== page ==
NASCAR ace Logano, local entities race to 100 families’ aid

HOMESTEAD, FLA. (WSVN) - A NASCAR driver in South Florida for a big race is fueling a happy holiday for 100 families, including a Navy veteran and her two children.

Just a few months ago, Lorena was homeless and jobless. “The last year has been a journey. We’ve had highs, we’ve had lows,” she said. “My kids have seen me cry and seen me struggle and figure out how I’m going to put food on the table, how I’m going to pay the rent.”

The U.S. Navy vet is back on her feet, but at one point it felt like that wouldn’t be possible. “There were moments that I thought that I wasn’t going to make it,” she said.

Lorena is currently working at the VA Hospital and has moved into a brand-new home in Homestead where she is raising her two children: 7-year-old Sofia and 3-year-old Gabriel.

“I got the opportunity to get exactly what I promised my kids,” said Lorena. “They each have their own room, a yard. I have had amazing, loyal people who have helped me throughout this process.”

Three weeks after moving in, more help arrived.

Just a few blocks away, Lorena and her children were one of 100 families who were taken grocery shopping at the Publix supermarket in Oasis Plaza. “Timing by far is perfect because we do have to do groceries,” said Lorena,

The guy taking her shopping? None other than NASCAR driver Joey Logano.

Logano’s foundation returned to Homestead ahead of NASCAR weekend.

The racing champion once again partnered with Joshua’s Heart Foundation to bring a little relief to these families.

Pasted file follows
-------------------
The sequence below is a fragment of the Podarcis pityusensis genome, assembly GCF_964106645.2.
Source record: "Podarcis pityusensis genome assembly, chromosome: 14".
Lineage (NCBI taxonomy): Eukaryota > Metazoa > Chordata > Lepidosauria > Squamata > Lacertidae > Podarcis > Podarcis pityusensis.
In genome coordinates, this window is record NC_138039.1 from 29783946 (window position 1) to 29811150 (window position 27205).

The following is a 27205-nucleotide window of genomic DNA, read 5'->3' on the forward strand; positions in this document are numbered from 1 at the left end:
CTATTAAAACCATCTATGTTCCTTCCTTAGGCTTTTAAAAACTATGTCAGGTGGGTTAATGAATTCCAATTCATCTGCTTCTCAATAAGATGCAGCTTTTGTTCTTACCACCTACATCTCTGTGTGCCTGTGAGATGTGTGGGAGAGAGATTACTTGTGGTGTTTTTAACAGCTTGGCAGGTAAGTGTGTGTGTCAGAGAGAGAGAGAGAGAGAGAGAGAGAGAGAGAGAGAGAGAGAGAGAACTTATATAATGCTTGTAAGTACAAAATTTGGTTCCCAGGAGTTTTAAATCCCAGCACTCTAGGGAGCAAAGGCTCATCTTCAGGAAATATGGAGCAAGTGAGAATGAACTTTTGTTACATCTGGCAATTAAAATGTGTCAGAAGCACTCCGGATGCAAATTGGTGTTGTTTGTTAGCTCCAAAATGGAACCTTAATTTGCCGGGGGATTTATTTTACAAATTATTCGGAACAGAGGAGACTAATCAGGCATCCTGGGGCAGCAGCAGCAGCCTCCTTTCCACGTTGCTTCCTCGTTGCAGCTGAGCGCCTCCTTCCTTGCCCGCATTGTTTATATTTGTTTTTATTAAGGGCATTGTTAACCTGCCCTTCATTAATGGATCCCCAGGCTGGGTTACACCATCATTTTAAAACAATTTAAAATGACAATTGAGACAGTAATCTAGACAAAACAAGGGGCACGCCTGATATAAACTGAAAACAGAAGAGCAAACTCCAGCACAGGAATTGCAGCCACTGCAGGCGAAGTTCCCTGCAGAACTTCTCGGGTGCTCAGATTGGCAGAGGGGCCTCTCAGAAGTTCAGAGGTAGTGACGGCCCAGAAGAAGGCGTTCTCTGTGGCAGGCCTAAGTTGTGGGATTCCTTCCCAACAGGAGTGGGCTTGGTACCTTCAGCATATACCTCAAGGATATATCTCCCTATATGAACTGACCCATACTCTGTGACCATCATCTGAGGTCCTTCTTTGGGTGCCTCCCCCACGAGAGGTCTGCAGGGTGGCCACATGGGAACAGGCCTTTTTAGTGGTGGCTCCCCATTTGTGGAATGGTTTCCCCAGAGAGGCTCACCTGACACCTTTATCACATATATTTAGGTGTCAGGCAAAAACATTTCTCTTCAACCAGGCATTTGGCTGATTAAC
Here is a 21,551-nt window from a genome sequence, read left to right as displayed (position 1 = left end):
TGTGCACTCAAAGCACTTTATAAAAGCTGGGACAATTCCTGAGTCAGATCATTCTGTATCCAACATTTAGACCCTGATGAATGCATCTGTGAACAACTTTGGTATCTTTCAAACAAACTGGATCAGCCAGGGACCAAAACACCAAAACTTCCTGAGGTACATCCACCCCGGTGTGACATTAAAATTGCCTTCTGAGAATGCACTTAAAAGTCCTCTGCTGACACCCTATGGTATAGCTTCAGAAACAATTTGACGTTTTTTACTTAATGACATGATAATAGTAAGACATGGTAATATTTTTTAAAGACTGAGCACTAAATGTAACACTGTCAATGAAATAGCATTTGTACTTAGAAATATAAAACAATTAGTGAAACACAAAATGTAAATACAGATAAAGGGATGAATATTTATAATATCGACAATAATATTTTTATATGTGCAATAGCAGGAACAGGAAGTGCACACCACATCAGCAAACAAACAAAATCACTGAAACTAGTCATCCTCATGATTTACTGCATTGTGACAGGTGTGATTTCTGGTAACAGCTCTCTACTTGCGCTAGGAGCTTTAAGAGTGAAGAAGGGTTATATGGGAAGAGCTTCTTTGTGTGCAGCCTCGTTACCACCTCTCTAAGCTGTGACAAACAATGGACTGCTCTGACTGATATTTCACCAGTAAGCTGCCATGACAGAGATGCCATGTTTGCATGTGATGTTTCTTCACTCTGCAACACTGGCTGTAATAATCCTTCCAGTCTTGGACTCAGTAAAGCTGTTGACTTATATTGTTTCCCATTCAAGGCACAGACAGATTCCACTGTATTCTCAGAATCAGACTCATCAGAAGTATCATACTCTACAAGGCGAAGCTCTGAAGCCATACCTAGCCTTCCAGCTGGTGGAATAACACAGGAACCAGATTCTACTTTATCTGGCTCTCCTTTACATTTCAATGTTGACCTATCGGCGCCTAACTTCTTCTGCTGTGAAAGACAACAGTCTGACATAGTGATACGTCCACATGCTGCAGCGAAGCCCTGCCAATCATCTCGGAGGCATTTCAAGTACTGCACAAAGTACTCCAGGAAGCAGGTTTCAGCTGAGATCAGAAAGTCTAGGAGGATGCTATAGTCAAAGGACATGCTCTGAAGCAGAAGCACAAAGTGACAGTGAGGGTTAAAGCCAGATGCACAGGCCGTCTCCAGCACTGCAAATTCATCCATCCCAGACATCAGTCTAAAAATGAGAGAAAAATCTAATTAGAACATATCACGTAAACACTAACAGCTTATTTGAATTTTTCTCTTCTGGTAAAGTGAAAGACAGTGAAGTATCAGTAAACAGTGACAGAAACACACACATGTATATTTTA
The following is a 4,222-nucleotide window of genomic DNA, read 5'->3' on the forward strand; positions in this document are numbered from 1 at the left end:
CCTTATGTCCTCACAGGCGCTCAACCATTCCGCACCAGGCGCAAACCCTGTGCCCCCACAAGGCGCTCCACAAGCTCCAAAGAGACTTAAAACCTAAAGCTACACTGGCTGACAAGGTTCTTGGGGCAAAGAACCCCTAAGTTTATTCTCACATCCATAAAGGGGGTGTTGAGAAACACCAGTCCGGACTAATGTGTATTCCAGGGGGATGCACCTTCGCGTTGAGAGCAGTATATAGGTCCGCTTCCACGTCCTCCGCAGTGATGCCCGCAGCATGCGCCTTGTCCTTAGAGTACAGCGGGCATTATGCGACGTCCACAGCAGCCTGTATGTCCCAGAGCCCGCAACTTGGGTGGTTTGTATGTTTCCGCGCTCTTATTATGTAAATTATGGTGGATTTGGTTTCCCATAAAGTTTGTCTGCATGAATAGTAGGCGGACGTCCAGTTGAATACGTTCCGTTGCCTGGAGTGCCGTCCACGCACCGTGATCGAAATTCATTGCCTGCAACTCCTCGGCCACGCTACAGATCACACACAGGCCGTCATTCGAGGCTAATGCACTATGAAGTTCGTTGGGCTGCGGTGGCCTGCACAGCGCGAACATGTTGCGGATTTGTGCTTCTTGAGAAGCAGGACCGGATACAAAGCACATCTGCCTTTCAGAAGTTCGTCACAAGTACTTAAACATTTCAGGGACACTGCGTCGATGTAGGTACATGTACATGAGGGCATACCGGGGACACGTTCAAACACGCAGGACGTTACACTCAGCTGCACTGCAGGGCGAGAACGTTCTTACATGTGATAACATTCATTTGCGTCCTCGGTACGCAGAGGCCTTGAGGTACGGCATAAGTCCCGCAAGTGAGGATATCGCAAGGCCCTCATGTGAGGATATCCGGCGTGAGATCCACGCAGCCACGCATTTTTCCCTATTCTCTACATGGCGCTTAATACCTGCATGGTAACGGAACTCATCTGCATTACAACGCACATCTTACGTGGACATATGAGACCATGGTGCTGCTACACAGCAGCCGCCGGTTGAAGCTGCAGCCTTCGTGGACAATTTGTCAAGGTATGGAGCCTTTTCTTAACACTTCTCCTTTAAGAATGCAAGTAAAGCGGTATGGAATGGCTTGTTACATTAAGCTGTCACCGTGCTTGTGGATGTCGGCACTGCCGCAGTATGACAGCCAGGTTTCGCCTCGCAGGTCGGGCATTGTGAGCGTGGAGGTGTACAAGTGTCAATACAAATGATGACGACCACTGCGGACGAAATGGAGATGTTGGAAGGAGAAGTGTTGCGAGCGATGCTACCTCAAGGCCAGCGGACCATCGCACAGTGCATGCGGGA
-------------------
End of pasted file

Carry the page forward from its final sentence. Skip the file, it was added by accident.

The families were selected by Start Off Smart, a nonprofit organization led by the Homestead Police Department.

The giveaway was overwhelming for some, like Arla Huck, a single mother of two. “Sixteen years living here in Homestead, and this is the first time that I’ve been blessed this way, to be honest,” she said.

Mothers like Huck and Lorena are the reason why Logano started his foundation in the first place.

“Hopefully, everyone watching can find their way of going out there and doing the right thing and helping people when they need it and not turning your head to it and saying, I wish somebody would do something about it,'” said Logano. “Be the person who does something about it.”

Those families to whom he has been able to lend a helping hand have taught Logano a valuable lesson. “We live in a society where everybody is so worried about me, me, me, but tomorrow you’re going to need someone,” he said. “Just be grateful. Don’t judge a book by its cover. You don’t know the stories behind them.”

Logano is racing this weekend as part of NASCAR’s Ford Ecoboost 400 at the Homestead Motor Speedway.

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